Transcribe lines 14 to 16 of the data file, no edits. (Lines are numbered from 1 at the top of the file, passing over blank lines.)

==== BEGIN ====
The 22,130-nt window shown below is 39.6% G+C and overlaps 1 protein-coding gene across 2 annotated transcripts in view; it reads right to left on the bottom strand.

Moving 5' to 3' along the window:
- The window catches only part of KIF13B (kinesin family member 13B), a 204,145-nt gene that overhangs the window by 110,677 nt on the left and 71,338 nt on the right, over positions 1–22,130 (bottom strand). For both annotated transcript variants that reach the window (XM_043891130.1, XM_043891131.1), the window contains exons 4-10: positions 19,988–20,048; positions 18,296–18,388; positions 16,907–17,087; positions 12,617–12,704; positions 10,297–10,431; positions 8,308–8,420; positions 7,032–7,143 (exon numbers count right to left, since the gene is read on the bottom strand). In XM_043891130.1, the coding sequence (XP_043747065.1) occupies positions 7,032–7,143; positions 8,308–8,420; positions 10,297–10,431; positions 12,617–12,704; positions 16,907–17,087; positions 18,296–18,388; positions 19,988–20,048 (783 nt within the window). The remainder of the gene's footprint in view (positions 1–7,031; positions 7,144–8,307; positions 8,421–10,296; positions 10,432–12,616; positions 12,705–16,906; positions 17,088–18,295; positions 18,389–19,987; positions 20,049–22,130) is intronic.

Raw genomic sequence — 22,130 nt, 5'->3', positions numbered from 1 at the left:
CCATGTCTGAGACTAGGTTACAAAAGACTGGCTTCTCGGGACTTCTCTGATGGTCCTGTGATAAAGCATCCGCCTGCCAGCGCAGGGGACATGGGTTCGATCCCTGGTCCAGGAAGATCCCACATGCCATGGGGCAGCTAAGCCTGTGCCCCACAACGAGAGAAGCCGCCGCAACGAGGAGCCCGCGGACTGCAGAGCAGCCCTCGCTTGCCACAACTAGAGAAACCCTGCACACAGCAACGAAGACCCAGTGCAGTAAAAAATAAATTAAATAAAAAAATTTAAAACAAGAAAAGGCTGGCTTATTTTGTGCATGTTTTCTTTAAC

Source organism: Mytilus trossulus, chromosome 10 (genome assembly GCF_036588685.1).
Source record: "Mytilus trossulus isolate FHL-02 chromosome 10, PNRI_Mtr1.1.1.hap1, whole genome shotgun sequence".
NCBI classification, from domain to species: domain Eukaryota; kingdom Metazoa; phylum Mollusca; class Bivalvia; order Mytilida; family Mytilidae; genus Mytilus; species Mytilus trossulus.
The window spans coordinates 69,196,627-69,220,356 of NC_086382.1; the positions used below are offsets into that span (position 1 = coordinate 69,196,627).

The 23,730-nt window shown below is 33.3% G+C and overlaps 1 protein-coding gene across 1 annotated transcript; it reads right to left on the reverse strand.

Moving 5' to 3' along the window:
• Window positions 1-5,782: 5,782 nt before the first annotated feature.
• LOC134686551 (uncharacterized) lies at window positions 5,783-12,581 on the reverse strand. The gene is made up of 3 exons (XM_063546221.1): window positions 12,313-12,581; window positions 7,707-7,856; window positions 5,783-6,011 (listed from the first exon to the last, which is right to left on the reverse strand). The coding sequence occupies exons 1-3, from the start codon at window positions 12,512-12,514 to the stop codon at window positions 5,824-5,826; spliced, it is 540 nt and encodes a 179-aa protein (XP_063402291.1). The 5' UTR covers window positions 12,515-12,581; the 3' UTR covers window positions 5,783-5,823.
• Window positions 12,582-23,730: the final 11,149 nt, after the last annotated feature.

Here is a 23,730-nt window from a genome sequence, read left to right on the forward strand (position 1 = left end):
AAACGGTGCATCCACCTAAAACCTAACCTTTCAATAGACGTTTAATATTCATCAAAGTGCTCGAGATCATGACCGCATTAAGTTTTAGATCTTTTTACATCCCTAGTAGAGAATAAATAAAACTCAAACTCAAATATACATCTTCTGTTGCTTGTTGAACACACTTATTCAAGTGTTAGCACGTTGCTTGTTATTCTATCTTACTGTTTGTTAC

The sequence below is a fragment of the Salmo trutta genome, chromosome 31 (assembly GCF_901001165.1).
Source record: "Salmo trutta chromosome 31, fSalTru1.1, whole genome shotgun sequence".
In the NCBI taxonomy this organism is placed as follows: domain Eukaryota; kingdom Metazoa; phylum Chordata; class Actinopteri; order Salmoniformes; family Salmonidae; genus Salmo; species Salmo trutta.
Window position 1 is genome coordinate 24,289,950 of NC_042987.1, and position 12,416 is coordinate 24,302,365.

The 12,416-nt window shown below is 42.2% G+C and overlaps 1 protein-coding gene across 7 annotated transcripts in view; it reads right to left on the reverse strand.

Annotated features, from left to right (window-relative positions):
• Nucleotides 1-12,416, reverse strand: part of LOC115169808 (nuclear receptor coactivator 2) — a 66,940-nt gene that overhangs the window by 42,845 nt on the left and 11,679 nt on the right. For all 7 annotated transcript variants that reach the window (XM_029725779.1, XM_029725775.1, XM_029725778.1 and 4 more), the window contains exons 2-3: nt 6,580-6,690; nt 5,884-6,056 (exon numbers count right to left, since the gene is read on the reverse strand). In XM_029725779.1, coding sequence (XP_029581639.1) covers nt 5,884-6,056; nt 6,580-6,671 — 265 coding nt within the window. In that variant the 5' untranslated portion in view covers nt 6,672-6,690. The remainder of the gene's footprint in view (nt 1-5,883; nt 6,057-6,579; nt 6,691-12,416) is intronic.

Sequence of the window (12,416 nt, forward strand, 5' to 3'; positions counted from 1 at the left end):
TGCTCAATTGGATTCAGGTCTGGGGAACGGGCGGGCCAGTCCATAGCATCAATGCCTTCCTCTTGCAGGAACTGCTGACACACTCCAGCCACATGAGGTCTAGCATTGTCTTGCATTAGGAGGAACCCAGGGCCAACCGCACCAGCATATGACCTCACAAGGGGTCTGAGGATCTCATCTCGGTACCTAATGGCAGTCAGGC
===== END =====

• Window positions 12,582-23,730: the final 11,149 nt, after the last annotated feature.

Here is a 23,730-nt window from a genome sequence, read left to right on the forward strand (position 1 = left end):
AAACGGTGCATCCACCTAAAACCTAACCTTTCAATAGACGTTTAATATTCATCAAAGTGCTCGAGATCATGACCGCATTAAGTTTTAGATCTTTTTACATCCCTAGTAGAGAATAAATAAAACTCAAACTCAAATATACATCTTCTGTTGCTTGTTGAACACACTTATTCAAGTGTTAGCACGTTGCTTGTTATTCTATCTTACTGTTTGTTAC